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Seabed dredging linked to coral reef disease

Study findings to help inform coastal management

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Dredging near coral reefs can lead to chronic disease and decline.

Staff Report

FRISCO — Along with the stress of global warming and the disappearance of reef-grazing fish, corals are also beset by the increasing pace of coastal development — specifically dredging — which can increase the frequency of diseases affecting corals.

Australian researchers with the ARC Centre of Excellence for Coral Reef Studies made their findings after studying a site near Barrow Island, off the West Australian coast, where an 18-month, 7-million cubic metre dredging project took place, developing a channel to accommodate ships transporting liquefied gas to a nearby processing plant. The site was in otherwise very good condition.

“At dredging sites, we found more than twice as much coral disease than at our control sites,” said the lead author of the study, Joe Pollock, a PhD candidate from the ARC Centre at James Cook University and the Australian Institute of Marine Science.

“Corals require both light and food to survive,” Pollock said. “And unfortunately, dredging impacts corals on two fronts: increased turbidity means less light for photosynthesis, while increased levels of sediment falling onto the coral can interfere with their ability to feed.”

Already low on energy, the corals then must spend further energy cleaning the extra sediment from their surface. Such an energy imbalance can lead to chronic coral stress.

“Just like in any other organism, it seems that chronic stress can lead to increased levels of disease in corals,” Pollock says.

In the past 20 years, the frequency of coral disease has risen across the world, and has become a significant factor in global coral reef decline. In the Caribbean, disease has diminished coral cover by as much as 95 percent in some locations.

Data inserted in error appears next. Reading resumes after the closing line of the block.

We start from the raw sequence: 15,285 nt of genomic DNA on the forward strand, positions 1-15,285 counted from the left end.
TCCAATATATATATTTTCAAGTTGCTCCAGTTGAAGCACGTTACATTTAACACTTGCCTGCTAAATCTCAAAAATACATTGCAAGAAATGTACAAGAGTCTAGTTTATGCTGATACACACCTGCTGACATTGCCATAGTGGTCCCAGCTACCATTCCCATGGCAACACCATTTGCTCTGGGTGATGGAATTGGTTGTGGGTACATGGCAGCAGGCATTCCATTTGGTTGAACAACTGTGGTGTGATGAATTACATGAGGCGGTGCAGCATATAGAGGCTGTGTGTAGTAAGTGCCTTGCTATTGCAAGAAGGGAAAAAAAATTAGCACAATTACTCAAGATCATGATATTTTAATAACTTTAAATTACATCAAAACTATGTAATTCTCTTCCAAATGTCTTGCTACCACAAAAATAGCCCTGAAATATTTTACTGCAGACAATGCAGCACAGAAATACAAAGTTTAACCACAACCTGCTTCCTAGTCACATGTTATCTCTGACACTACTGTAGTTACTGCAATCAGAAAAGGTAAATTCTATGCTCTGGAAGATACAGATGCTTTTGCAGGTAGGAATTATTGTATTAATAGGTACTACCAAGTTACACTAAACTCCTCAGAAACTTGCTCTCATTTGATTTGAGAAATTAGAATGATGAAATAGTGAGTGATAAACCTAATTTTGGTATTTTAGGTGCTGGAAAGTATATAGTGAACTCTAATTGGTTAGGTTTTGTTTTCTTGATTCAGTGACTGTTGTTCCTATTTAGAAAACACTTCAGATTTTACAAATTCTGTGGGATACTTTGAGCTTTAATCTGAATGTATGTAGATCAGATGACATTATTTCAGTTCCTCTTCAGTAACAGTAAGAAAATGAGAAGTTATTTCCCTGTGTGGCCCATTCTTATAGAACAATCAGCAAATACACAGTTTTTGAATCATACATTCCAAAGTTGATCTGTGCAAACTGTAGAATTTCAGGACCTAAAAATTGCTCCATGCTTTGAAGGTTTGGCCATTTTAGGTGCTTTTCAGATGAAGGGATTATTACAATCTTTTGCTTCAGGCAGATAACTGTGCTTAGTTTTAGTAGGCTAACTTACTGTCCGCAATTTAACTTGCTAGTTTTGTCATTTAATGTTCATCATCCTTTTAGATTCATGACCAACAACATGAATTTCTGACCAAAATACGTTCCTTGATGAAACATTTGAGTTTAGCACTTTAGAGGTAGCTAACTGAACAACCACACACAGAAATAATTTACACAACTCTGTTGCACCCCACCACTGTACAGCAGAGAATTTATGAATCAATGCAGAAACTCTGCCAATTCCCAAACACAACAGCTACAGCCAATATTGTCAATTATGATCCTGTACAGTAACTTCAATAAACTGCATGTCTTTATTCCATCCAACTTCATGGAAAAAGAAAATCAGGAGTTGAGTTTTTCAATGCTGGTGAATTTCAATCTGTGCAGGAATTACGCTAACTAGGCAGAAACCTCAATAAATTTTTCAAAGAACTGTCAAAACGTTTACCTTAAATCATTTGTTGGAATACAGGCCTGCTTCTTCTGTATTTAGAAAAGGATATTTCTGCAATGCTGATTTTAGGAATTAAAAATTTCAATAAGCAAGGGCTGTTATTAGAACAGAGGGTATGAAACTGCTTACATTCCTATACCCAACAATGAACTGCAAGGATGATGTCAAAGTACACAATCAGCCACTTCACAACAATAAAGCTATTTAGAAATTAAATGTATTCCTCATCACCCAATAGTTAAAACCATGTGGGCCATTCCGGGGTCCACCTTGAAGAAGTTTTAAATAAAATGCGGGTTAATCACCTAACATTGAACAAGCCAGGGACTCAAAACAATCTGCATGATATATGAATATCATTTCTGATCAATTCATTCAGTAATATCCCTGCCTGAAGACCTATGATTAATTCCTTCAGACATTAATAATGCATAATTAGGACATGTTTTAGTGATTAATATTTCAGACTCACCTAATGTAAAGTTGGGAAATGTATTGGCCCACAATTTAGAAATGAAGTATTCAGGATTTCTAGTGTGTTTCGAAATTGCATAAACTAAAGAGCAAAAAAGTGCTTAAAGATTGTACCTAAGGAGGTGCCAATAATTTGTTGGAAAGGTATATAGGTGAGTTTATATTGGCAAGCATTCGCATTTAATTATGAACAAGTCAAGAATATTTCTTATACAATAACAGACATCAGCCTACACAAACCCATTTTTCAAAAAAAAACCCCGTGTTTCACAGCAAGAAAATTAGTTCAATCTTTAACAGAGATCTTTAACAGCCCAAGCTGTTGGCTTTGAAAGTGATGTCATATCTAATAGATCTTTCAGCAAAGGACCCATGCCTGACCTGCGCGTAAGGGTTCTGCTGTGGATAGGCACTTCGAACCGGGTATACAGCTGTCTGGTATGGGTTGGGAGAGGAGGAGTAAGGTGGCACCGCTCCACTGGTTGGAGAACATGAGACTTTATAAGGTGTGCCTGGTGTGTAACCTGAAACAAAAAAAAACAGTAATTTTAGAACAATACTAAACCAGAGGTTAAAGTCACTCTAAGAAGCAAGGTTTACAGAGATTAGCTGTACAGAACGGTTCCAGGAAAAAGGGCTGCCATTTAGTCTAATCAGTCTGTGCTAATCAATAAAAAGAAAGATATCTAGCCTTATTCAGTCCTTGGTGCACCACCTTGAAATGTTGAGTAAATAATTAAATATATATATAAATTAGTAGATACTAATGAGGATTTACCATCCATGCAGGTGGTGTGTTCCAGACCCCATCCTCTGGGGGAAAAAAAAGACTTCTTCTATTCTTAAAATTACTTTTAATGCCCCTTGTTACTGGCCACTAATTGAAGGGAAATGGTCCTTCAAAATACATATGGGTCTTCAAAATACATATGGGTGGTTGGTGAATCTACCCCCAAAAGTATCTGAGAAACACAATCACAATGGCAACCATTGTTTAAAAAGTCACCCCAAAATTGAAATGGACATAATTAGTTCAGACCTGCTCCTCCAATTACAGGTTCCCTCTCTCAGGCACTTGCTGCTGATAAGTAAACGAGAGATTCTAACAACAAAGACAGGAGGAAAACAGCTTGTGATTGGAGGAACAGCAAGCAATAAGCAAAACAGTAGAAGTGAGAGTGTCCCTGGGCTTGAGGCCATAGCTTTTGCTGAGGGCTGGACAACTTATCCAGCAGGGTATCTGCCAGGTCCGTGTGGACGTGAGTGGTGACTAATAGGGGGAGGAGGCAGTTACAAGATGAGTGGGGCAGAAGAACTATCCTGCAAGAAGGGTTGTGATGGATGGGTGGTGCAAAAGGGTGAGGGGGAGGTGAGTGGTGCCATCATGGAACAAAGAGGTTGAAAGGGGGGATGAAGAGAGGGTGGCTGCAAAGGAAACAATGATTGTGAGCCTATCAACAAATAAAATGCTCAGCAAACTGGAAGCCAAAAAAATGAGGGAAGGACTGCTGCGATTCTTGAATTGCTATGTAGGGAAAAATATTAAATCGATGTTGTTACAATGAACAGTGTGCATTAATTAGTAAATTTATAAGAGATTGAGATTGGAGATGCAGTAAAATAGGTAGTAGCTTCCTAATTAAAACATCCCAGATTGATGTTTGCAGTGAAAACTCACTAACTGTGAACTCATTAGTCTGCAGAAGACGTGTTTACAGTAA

This is the first study to examine the link between dredging and coral disease in nature. It was conducted near Barrow Island, off the West Australian coast. The site is close to where an 18-month, 7-million cubic metre dredging project took place, developing a channel to accommodate ships transporting liquefied gas to a nearby processing plant. The site was in otherwise very good condition.

The most common diseases affecting corals after dredging events are the ‘white syndromes’, where the coral tissues fall off, leaving behind exposed, white coral skeletons. These coral diseases are chronic, and there are fears that they may linger well after the completion of dredging operations.

Dr Britta Schaffelke from AIMS, a co-author on the study, said numerous environmental stressors have been suggested as potential drivers of coral disease.

“Turbidity and sedimentation are critical pressures on the health of coral reefs and are affected by many human activities, especially in the coastal zone,” Schaffelke said. “What this study does is highlight a direct link of coral disease to sedimentation and turbidity.”

Coastal industries provide economic stability, food security and reliable energy to billions of people around the world. As the pace of coastal development and demand for larger harbours escalates, the impact of elevated sediment and turbidity on the health of marine species is now a worldwide concern.

“Dredging is a pressing issue on many coral reefs throughout the world, including the Great Barrier Reef,” said Pollock.

“A solid understanding of the impacts of dredging, sediment and turbidity on coral health will be indispensable in the development of well-informed management and monitoring strategies for vulnerable coral reef ecosystems,” he concluded.

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